Robert D. Krzykowski’s feature directorial debut The Man Who Killed Hitler and Then The Bigfoot premiered at Fantasia 2018 recently and was a huge success. His Q&A with star Sam Elliott was enlightening and fun. Here he is to answer a few of Cinema Crazed’s questions.
Most of the time we get such a backlog of short films and feature length indie films that we work hard to take them all on and review them before the year is up. In what we hope will become a new feature, “Shorts Round Up of the Week” is a column where we’ll be reviewing a round up of short films of varying quality.
If you’d like to submit your short film for review consideration, submissions are always opened to filmmakers and producers.
Director Michael Mort has been working in stop motion animation for most of his cinematic career, working with studios such as Aardman Animations and his own studio Animortal Productions, and is a clear fan of old school action films and their over-the-top styles.
Welcome to Mercy is your second feature as a director, what attracted you to it?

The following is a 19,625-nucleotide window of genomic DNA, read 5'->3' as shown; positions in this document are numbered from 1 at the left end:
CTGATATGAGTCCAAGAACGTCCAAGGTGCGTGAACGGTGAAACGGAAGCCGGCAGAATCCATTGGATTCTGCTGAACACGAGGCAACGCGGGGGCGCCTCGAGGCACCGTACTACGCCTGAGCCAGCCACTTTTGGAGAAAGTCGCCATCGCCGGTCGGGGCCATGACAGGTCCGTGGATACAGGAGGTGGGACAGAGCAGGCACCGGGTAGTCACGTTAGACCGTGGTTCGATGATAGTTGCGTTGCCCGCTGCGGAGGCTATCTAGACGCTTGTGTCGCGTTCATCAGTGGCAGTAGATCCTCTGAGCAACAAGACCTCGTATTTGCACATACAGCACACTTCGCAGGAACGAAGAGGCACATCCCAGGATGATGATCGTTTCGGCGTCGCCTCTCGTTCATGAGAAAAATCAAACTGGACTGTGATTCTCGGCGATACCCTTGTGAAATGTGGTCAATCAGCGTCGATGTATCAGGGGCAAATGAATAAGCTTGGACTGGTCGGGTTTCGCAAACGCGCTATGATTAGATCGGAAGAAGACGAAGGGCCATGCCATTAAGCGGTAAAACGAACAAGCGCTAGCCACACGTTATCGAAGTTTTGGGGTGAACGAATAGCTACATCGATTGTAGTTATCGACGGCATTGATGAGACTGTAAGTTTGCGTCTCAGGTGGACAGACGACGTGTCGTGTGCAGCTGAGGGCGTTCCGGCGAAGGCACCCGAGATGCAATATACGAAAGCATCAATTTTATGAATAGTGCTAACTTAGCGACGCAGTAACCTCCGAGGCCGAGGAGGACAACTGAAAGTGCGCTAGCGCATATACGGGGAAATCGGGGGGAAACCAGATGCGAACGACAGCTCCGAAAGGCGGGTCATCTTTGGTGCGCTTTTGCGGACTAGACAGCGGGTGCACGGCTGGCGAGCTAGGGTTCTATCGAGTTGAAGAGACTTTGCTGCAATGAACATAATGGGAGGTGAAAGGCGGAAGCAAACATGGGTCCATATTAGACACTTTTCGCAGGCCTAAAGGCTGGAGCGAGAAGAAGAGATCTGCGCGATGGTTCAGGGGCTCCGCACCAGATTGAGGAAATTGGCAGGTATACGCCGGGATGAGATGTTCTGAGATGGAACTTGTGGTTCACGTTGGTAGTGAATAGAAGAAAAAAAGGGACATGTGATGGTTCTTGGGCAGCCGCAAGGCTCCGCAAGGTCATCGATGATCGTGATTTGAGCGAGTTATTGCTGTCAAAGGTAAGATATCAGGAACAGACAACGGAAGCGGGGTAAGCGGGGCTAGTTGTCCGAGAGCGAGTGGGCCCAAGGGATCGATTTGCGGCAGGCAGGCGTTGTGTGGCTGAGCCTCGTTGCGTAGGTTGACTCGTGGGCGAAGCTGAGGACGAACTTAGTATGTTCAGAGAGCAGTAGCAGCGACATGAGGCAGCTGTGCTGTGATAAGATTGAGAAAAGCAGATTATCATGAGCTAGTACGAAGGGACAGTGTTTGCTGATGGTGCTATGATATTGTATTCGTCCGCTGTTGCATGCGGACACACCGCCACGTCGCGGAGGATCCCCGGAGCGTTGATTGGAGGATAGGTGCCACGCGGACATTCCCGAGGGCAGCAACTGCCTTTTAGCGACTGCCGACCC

I’m still figuring out what sort of filmmaker I am. Telling stories for a living is such a broad and nebulous job — Your work is this delicate combination of deeply personal ideas, natural instincts, collaborative partnerships, and practical opportunities. How you balance and navigate those ends up defining what you put out in the world… and I think in a very real way it also ends up defining who you are.
I really enjoy what Louie Cortes is going for with “Help Me.” It’s a very short but sweet horror treat that I loved for its ability to take a twist and make it so fascinating that you want to know more. When the short was finished I lingered for a while on the ending, and I was definitely interested in the ultimate concept that invoked “Invaders from Mars.”
Damien Leone has been pretty much grooming Art the Clown to become a cult slasher icon since his earlier films. He was even the somewhat paranormal narrator and ghoulish monster that ushered in various mediocre tales of horror for “All Hallow’s Eve” parts one and two. Apparently since the character has garnered some kind of momentum within the horror community, Art gets his spotlight as a bonafide slasher, who delights in viciously murdering people left and right on Halloween night. The results inspired a wholly ambivalent shrug from me overall, I’m sad to say.
Now with the easy accessibility of filmmaking technology and more filmmakers stepping forward, we’re getting more horror movies based around Halloween than ever. I’m just fine with that as Halloween was always a very under tapped mood back drop for such a long time in the horror genre. “10/31” is tailor made for Halloween and horror buffs looking for a good time with assorted tales of terror and black comedy. While it isn’t perfect, it’s a damn good treat nonetheless that I can’t wait to put alongside gems like “Tales of Halloween,” 2013’s “Mischief Night,” and “Trick r Treat.”